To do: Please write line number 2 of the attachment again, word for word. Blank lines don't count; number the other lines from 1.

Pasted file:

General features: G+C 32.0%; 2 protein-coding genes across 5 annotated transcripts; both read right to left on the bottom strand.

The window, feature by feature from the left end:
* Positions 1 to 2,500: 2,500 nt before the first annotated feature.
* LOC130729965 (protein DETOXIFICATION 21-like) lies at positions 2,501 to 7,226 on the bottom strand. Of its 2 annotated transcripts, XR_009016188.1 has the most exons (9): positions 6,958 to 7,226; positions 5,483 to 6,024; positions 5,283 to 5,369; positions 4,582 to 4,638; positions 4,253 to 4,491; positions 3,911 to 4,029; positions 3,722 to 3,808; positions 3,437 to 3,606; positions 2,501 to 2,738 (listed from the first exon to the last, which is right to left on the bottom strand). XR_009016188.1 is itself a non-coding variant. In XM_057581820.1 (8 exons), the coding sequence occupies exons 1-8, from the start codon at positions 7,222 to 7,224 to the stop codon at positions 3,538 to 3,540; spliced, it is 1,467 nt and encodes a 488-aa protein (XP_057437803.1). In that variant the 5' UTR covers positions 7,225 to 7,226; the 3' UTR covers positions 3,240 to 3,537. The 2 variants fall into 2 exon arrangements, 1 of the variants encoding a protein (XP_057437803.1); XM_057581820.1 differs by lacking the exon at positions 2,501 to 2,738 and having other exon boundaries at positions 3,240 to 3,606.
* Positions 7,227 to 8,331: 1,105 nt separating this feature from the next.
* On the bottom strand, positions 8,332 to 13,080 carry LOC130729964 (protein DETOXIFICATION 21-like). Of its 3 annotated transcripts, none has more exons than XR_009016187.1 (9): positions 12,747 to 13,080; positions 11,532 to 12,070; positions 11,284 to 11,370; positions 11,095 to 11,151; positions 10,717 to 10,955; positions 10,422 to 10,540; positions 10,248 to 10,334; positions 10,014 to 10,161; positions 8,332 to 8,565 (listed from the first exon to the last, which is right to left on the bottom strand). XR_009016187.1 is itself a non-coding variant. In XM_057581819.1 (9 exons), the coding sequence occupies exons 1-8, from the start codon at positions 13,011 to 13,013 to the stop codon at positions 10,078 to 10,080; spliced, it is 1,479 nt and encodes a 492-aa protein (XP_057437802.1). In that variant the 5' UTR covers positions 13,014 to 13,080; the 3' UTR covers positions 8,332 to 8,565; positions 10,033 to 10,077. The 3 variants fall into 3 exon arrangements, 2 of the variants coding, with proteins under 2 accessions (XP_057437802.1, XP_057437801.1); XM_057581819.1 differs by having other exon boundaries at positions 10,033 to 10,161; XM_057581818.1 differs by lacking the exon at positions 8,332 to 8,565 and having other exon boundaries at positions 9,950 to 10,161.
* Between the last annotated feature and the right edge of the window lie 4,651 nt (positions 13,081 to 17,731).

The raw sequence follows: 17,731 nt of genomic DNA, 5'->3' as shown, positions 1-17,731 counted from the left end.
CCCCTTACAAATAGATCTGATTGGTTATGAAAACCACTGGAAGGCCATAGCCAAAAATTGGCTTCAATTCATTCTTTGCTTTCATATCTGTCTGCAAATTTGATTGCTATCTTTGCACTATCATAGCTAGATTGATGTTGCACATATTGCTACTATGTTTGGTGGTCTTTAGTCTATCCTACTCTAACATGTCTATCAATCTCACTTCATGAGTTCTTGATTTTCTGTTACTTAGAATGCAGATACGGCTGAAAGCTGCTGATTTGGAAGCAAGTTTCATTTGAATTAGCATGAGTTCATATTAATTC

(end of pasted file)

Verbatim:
The window, feature by feature from the left end: